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An epic Italian poem from the 16th century has inspired more classical music than any other work of literature. Here are a few of the best.
‘Orlando Furioso’ is an Italian epic poem by Ariosto which first appeared in 1516 and was published complete in 1532. The real Orlando was an 8th-century military leader who served the Frankish warrior king Charlemagne. Ariosto turned the story into a 46-part poem about Christians versus Saracens, sorcery and seduction, secret weddings and concealed identity - and composers were thrilled by the amount of material they could turn into great operas.
Francesca Caccini's take on the Orlando story is probably the first opera written by a woman, and possibly the first Italian opera to ever be performed outside of Italy.
This opera based on Orlando Furioso was first performed in Rome in a lavish production at the Teatro delle Quattro Fontane. The composer Rossi was criticised for giving too much music to his friend, the castrato Marc Antonio Pasqualini, who played Bradamante, at the expense of the other roles. Some of the highly complicated stage machinery failed to work during the performance too.
French King Louis XIV commissioned Lully (pictured) to write 'Roland' at a time when the sovereign had reaffirmed his religious faith and wanted to impose Catholic orthodoxy on his country. Thus the Christian knight Orlando's rediscovery of his sacred mission was an ideal subject for the times. The opera premiered in the stables at Versailles, which had been specially adapted for the occasion.
Mostly admired today as an instrumental composer, Albinoni was well-loved in his own time as an opera composer. Most of his operatic works have been lost, though, having not been published during his lifetime. This Ariosto adaptation of 'Alcina deluded by Roger' received 'common applause' at its premiere. No music survives.
Vivaldi liked the sagas of Orlando so much he set them twice - the 1727 'Orlando furioso', an opera in three acts, was preceded by another version in 1714 set to much the same libretto. The story line combines several plot lines from Ariosto: the exploits of the hero Orlando are featured, as well as the tale of the sorceress Alcina.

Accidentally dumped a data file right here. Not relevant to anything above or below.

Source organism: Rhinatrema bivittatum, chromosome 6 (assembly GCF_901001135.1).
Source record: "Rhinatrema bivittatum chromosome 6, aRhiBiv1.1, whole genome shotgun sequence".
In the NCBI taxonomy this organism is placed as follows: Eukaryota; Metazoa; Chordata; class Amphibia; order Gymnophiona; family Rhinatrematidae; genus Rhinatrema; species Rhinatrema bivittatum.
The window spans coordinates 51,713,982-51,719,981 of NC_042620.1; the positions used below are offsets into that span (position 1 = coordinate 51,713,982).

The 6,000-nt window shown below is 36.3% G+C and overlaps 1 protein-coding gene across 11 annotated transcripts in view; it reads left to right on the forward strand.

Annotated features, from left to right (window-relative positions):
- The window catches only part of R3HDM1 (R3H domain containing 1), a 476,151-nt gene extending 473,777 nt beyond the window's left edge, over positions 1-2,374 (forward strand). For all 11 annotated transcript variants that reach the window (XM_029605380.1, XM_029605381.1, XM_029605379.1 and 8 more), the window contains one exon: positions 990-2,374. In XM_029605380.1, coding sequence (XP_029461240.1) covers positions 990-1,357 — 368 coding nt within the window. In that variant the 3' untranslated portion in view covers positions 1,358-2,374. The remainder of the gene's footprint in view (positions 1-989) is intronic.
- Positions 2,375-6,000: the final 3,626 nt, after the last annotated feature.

One of Handel's best works, 'Ariodante' - also based on 'Orlando Furioso' - is a tale of honour lost and regained. It's a perfect example of Baroque opera, with all the necessary intrigue, betrayals, duels, false assignations and pomp.
Handel found Ariosto's deceitful sorceress Alcina such a dramatic challenge that he named a whole opera after her. After its premiere in 1735, it fell into obscurity until the 20th century. Joan Sutherland (pictured) sang the role in a production by Franco Zeffirelli in which she made her debut at La Fenice, Venice, in February 1960.
Piccinni, born in Naples in 1728, spent a number of years in Paris where he got a bit hijacked by the media, who spun an entirely fictitious rivalry between him and Gluck. His 'Roland' is part of a late 18th century trend for resetting libretti that had been written for Lully, the first major French opera composer, almost a century earlier.
A rare opera by Haydn, 'Orlando Paladino' predates Mozart's Don Giovanni by five years and is a similar mix of the comic and the dramatic - it's even known as a 'dramma eroicomico'. In 2009, the Berlin Staatsoper gave the opera a storybook staging.
Etienne Méhul, born in 1763, was possibly the first composer to be called Romantic with a capital R: he was certainly an important opera composer in France – between 1790 and 1822 he wrote more than 30 of them. His ‘Ariodant’ is based on the same episode in ‘Orlando Furioso’ that also inspired Handel's ‘Ariodante’. The work had a profound influence on the development of Romantic opera, particularly in Germany.
Donizetti's music teacher Mayr was considered by some to be greater than Beethoven. Rossini, no less, deemed Mayr a rival. For his version of 'Orlando Furioso', Mayr gave stratospheric solos to the characters of Ginevra and the castrato role of Ariodante.